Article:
Whack! The little girl smacked her tiny rainbow umbrella down on the restaurant’s marble table with an unexpectedly loud crack. No one was hurt; nothing was damaged–or even knocked over–but her eyes widened in horror.
“But I did it on purpose!” A storm of tears followed and she hid her face against her mother. I wanted put an arm around her and say, “We’ve all done things on purpose. I’ve felt exactly the same way. And so did St. Peter.”
When we see the shocking results of something we’ve done “on purpose” we’re dismayed. Sometimes we hurt someone we love and that makes it even worse. But sometimes a “small” failure horrifies us needlessly. We send ourselves off into a spiral of critique and hurt ourselves most.
This morning, I’m trying to start work on the umpteenth revision of a particularly stubborn work-in-progress. Instead of an umbrella beating a marble table, I’m beating up on myself. The familiar inner critic’s comments show up right away: I made this mess of a draft, I did it to myself, it’s my own fault.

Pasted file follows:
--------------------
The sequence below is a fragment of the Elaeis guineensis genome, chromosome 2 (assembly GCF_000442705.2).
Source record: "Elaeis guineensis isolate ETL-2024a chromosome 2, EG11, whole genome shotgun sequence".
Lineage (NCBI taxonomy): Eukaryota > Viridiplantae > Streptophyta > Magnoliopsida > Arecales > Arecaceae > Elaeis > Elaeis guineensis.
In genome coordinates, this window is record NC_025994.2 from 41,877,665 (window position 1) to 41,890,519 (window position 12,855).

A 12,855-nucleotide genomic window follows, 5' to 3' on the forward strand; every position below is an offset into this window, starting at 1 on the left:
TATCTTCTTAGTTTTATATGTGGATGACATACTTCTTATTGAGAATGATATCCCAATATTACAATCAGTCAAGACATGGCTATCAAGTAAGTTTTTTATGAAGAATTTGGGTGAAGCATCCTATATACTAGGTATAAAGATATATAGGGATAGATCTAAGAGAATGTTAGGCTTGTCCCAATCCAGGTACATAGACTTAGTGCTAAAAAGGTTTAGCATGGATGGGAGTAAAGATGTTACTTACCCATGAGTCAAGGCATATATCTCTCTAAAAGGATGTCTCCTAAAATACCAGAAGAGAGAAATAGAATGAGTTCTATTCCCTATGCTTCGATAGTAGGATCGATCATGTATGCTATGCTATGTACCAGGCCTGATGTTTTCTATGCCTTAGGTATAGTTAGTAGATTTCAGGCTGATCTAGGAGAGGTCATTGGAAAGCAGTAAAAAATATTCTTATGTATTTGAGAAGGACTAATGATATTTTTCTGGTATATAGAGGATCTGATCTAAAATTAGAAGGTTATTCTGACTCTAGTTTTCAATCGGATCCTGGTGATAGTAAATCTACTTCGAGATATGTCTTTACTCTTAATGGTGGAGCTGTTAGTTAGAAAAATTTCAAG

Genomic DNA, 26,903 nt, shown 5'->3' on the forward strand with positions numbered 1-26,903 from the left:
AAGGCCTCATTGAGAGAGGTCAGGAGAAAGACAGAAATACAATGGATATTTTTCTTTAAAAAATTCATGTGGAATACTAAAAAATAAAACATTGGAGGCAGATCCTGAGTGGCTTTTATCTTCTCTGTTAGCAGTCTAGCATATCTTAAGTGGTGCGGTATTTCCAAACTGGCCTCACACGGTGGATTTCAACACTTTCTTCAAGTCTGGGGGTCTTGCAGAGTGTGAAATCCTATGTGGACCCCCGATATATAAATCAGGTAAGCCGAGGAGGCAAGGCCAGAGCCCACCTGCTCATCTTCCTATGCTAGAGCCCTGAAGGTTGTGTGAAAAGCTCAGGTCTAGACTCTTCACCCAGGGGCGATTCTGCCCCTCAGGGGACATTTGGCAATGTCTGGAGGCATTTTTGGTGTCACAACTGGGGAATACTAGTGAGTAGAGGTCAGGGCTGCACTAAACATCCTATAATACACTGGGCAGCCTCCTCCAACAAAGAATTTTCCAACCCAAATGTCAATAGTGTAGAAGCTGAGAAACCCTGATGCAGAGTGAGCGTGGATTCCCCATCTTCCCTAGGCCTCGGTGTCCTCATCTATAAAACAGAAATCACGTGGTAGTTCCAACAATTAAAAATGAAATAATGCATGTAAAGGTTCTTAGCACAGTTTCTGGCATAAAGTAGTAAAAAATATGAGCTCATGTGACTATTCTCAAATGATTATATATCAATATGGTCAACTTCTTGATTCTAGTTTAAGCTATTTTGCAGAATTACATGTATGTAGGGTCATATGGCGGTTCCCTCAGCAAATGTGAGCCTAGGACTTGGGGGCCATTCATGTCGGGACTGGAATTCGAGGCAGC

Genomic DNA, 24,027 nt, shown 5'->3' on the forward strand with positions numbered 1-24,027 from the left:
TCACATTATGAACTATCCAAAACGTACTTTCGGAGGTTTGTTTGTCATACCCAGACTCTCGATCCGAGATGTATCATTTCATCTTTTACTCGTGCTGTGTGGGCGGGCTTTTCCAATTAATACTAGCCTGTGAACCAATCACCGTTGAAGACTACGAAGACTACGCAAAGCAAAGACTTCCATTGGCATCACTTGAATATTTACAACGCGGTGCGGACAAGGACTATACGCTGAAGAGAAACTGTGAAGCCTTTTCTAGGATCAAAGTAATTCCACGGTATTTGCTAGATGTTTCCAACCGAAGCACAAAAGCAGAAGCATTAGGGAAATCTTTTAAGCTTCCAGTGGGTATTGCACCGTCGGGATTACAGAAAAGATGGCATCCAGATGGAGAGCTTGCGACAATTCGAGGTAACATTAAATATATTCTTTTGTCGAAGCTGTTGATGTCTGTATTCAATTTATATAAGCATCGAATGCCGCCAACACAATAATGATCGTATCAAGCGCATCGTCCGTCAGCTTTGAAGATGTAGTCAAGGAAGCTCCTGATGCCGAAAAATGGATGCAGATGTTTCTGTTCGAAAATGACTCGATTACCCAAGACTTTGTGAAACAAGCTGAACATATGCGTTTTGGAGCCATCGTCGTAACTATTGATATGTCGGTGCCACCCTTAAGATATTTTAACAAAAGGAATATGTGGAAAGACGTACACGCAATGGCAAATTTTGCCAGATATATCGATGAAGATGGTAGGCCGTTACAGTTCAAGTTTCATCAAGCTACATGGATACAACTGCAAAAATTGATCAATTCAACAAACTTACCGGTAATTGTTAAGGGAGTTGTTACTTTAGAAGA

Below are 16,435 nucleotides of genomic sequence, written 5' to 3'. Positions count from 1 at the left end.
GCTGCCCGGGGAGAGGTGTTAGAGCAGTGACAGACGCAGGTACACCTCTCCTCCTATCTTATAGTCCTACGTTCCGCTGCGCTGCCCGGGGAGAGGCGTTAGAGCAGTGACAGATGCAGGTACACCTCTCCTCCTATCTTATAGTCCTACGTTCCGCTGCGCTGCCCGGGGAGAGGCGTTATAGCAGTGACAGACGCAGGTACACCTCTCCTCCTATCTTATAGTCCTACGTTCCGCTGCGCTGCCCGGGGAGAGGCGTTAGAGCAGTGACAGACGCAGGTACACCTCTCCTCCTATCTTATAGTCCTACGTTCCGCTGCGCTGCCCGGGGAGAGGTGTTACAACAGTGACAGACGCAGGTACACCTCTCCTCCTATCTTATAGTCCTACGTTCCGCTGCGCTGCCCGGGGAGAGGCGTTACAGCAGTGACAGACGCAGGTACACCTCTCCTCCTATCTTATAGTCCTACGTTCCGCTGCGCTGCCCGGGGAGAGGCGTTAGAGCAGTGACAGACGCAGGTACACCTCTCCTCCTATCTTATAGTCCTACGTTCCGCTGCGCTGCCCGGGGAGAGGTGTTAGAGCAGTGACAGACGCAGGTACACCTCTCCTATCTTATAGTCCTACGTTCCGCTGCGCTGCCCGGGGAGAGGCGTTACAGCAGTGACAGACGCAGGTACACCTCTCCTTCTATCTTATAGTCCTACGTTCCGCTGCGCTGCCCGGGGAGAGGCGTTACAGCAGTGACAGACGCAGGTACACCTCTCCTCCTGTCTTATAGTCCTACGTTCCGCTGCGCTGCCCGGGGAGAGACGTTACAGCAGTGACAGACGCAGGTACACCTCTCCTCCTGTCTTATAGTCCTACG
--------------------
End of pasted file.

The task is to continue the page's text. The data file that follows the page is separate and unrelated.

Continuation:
A classic case of I-failed-and-I-did-it-to-myself.
I only know one remedy. Go somewhere private–like the middle of the forest–and confess my limited-ness out loud:
I can’t do this by myself. I need help. I tried and I failed. Forgive me for my shortcomings. Forgive me for my ludicrous resentment of the shortcomings of others. Let me hide my face for a while.
It always surprises me. As soon as I stop making myself the center of the universe, I can show my face again. Relief! I’m not the boss. I can start again with a lighter heart.
It’s so deceptively simple and it saves so much heartbreak.
What helps you when the critical voices threaten to shut you down?
Carolyn Kaufman’s excellent blog posts:
Brené Brown’s TED talk on shame and vulnerability is a good intro to her work on living a whole-hearted life.
An inspiring conversation about courage with Brené Brown and Oprah Winfrey
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